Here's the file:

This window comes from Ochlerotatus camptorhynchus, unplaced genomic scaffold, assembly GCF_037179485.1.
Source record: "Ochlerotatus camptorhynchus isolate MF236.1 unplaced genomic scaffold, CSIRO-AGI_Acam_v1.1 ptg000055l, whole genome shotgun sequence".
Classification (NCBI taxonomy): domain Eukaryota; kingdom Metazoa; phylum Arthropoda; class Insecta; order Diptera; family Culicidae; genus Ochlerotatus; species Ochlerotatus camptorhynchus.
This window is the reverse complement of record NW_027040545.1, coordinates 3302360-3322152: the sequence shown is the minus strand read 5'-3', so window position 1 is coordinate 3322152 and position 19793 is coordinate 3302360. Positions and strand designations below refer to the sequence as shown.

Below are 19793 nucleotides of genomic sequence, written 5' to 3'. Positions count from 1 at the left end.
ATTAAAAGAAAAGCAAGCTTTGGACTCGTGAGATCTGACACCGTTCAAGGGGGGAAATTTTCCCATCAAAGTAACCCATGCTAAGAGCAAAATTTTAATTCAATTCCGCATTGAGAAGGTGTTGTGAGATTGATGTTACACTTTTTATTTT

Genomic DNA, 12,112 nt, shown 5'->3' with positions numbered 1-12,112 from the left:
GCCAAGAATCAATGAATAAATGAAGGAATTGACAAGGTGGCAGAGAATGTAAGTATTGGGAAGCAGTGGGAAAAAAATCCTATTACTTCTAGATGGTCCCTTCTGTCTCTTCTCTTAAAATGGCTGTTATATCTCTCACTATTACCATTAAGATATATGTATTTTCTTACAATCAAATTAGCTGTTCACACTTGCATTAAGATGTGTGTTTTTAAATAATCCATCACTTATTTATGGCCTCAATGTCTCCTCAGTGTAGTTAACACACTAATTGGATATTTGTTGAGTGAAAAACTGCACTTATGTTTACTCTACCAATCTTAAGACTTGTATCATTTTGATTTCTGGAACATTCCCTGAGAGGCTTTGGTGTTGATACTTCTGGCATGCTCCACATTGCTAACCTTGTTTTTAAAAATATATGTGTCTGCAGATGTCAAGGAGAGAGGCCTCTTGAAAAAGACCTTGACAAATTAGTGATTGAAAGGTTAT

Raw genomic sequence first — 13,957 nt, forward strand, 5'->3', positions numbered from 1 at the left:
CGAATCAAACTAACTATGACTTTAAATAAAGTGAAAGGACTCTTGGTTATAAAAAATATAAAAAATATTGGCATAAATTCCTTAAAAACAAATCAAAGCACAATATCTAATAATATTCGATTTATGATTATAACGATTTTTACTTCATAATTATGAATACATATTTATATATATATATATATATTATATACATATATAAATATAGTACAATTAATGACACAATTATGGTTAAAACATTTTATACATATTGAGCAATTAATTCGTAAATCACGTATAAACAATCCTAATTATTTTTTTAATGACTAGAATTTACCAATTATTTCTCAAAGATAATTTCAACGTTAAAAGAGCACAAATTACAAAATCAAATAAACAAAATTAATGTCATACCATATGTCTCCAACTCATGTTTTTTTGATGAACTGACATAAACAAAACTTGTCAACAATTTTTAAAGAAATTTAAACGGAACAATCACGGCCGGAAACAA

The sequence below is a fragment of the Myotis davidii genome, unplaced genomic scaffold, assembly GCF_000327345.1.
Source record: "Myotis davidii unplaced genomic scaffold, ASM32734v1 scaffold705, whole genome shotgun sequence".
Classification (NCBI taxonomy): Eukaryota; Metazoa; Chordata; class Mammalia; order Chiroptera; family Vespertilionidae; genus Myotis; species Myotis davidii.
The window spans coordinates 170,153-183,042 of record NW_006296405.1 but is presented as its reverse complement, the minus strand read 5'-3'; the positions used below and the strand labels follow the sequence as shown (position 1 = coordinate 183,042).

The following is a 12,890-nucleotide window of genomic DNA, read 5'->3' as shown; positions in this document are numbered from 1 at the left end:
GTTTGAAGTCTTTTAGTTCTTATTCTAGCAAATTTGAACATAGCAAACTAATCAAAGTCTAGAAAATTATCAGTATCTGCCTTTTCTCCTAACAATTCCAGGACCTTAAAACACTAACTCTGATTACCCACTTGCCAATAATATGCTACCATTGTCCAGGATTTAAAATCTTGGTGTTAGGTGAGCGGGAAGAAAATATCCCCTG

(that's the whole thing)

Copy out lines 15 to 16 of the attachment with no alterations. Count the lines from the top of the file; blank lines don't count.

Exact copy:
The following is a 12,890-nucleotide window of genomic DNA, read 5'->3' as shown; positions in this document are numbered from 1 at the left end:
GTTTGAAGTCTTTTAGTTCTTATTCTAGCAAATTTGAACATAGCAAACTAATCAAAGTCTAGAAAATTATCAGTATCTGCCTTTTCTCCTAACAATTCCAGGACCTTAAAACACTAACTCTGATTACCCACTTGCCAATAATATGCTACCATTGTCCAGGATTTAAAATCTTGGTGTTAGGTGAGCGGGAAGAAAATATCCCCTG